My PICOT would be:

P – The population of interest for this project is registered nurses who worked in the Emergency Department full time

I – The intervention is educational training about compassion fatigue.  The intervention takes place off the unit and during a scheduled work tour.

C- The comparison is a survey taken by RNs prior to the education.

O- The outcome is reduction of compassion fatigue after the education.

T- The time frame is 6 months.

At 6 months, ED RNs take the same survey and values are compared. “Clinicians must critically evaluate research before attempting to implement the findings into practice” (Peterson,, 2014, p 67).

My PICOT question is “Are RNs who work in the ED, who are educated about compassion fatigue, less likely to suffer from CF?”

According to the article I found, “compassion fatigue (CF) is a relatively recent concept that refers to the emotional and physical exhaustion affecting healthcare providers, usually as a consequence of caring” (Hamilton, Tran, & Jamieson, 2016, p 1).  The article goes on to state that nurses have been more vocal than doctors about the effects of compassion fatigue over the years.  It also states that the ED is a breeding ground for CF.

This article is extremely relevant to my clinical question. As with any other issue, education is usually key to prevention and treatment. 


Hain, D. J., & Kear, T. M. (2015). Using evidence-based practice to move beyond doing                things the way we have always done them. Nephrology Nursing Journal42(1),                11–21.

Hamilton, S., Tran, V. & Jamieson, J. (2016). Compassion fatigue in emergency                           medicine: The cost of caring. Emergency Medicine Australasia, 28(1), 100-103.               doi:1111/1742-6723.12533

Houser, J. (2018). Nursing research: Reading, using, and creating evidence (4th ed.).            Sudbury, MA: Jones & Bartlett.

Peterson, M. H., Barnason, S., Donnelly, B., Hill, K., Miley, H., Riggs, L., & Whiteman, K.            (2014). Choosing the best evidence to guide clinical practice: Application of AACN             levels of evidence. Critical Care Nurse, 34(2), 58–68. doi:10.4037/ccn2014411

Jul 9, 2017Jul 9, 2017 at 11:02am

Manage Discussion Entry

     Great post, I also understand the aspect of not forming a relationship with the patient and family.  Working as a circulator in surgery we do not form those relationships as our patients don’t even remember us.  It isn’t that I’m not compassionate its just that I would take it home as well and sometimes still do when we lose a patient.  Prior to Nursing I worked with MR adults who lived in group homes.  I was so involved in their lives that when I graduated Nursing I knew I no longer wanted that one on one involvement.  I know your role is difficult due to so many repeat patients for mental instability and drug seeking and I am so very thankful to have you and others in your role.   I think this is a great research topic.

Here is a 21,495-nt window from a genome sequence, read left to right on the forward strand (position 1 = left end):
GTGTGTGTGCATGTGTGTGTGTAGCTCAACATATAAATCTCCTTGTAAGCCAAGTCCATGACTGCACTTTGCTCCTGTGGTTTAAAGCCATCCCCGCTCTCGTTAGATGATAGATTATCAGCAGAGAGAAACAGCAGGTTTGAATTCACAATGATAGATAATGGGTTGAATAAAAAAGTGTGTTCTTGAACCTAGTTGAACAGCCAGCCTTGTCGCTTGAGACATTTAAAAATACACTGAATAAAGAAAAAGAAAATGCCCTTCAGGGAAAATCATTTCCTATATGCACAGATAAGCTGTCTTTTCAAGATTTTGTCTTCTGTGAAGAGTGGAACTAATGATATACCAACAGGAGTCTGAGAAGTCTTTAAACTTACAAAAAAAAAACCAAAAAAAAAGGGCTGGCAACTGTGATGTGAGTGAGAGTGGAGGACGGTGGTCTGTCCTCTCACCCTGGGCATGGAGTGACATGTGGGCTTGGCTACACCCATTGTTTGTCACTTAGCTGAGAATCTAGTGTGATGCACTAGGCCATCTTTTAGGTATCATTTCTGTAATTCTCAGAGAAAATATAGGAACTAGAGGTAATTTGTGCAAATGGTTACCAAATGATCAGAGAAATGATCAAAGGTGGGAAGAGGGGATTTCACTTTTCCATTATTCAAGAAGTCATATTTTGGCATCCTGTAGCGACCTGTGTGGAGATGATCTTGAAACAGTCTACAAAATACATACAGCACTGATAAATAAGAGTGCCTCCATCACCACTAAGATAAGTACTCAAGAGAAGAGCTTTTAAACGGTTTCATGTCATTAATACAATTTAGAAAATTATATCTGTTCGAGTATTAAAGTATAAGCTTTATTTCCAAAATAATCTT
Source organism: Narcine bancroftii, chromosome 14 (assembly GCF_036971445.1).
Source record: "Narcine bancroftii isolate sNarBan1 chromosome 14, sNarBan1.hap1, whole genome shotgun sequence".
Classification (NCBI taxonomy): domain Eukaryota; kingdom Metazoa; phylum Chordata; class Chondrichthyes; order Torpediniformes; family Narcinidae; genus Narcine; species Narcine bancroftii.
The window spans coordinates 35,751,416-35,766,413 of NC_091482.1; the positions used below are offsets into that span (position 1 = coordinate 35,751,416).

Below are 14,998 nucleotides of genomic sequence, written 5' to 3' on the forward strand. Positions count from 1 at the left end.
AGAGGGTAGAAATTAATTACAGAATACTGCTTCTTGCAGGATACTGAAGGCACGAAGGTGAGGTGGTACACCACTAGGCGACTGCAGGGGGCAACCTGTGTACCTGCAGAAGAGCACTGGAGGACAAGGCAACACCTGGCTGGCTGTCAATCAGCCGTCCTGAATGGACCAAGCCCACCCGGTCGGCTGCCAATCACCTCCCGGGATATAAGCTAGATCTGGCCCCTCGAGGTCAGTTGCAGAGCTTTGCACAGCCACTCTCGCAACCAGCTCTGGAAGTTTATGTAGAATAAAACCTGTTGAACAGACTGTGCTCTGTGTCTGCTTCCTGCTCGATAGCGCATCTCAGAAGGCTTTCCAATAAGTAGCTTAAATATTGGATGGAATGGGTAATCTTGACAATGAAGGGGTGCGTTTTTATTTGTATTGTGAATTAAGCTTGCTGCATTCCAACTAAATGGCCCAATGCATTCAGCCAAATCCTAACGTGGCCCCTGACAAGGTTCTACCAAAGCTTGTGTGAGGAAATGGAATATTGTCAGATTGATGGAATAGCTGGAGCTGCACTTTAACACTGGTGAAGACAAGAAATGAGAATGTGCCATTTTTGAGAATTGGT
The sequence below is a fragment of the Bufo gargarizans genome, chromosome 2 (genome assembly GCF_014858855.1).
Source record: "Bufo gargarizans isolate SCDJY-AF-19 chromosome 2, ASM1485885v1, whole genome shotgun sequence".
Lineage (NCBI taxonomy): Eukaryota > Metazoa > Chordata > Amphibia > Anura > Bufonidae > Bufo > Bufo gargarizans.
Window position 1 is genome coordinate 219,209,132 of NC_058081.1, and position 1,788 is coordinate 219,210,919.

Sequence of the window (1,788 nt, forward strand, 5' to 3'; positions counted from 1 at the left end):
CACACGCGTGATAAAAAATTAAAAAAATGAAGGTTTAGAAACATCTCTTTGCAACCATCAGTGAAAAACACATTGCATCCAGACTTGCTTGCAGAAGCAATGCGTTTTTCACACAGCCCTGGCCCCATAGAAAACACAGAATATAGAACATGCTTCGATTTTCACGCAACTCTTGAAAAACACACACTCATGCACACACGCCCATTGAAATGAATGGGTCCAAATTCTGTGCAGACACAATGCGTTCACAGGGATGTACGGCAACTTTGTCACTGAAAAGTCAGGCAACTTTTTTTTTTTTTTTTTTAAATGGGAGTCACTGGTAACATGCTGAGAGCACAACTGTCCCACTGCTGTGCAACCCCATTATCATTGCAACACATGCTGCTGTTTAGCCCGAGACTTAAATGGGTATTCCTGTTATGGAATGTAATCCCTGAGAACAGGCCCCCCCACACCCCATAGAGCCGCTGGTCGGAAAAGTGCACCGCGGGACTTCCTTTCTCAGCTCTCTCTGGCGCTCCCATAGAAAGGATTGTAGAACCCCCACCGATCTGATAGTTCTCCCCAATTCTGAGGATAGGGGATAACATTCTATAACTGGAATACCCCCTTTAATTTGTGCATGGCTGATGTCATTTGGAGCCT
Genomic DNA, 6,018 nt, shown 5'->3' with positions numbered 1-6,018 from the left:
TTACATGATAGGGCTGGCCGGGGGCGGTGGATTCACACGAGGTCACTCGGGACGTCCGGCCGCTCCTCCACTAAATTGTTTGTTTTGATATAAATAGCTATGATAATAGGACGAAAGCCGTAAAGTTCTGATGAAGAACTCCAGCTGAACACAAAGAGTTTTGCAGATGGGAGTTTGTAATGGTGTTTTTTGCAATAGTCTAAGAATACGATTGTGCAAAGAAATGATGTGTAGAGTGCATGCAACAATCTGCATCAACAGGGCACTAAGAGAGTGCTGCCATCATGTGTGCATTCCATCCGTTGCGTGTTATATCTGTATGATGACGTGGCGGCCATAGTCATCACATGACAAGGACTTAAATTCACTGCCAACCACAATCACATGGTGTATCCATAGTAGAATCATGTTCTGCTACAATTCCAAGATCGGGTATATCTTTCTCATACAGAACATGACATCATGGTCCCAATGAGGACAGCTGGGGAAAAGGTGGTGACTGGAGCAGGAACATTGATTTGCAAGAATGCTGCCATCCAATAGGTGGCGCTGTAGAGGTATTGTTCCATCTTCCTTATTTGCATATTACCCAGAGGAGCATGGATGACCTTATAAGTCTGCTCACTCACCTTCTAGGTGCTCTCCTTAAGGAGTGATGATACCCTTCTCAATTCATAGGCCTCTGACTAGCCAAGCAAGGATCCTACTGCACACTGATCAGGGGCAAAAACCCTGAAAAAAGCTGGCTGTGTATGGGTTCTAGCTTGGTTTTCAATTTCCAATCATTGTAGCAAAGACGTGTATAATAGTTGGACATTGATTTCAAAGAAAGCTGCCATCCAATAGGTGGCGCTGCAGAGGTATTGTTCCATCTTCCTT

Manage Discussion Entry

Candee this is a great PICOT and subject matter. Compassion fatigue and caregiver stress are tow highly undervalued issues that affect many nurses. I do like both of the articles you have shared. Good work. You could use this for your assignment. Please look at the template provided. Dr Joy

Manage Discussion Entry


     I really enjoyed your post this week. It is a very interesting benefit you highlight in the atmosphere of the emergency room-decreased risk of forming relationships with patients/patient’s families. I think your PICOT is very suitable for your question and that your reference is appropriate. Thank you so much for your personal insight. Great post!

Good evening Ms.Candee, enjoyed reading your post as I was educated about this particular issue. I have never really heard of this so thank you so much for choosing this issue to share. I must admit that at first I thought you were not a caring nurse but as I read on and you explained why you have an unattachment to your patients it then made sense of what you need to do your job effectively. I discovered an article that may assist with the question you pose on it educating ER Nurses about CF. There are public tools available to measure compassion fatigue It states “These recognized tools may be utilized by staff to evaluate their compassion fatigue. Tools may be considered by organizations to investigate the trends within units or specialties. The Professional Quality of Life Scale (ProQOL) by Stamm (2005) is a 30 item free self-report tool accompanied by a self-score document to provide interpretation.  The Green Cross Academy of Traumatology website provides the Secondary Traumatic Stress Scale (STS) and the Compassion Fatigue Self-Test for Helpers (CFST).Both utilize self-report liked items to determine scores related to compassion fatigue, compassion satisfaction, and burnout levels or risks.” Carter,C (2013). Case Study: Compassion Fatigue Among Emergency Department Staff: A Patient Safety Consideration. Thank you for sharing this issue as it was informative.

Kind regards,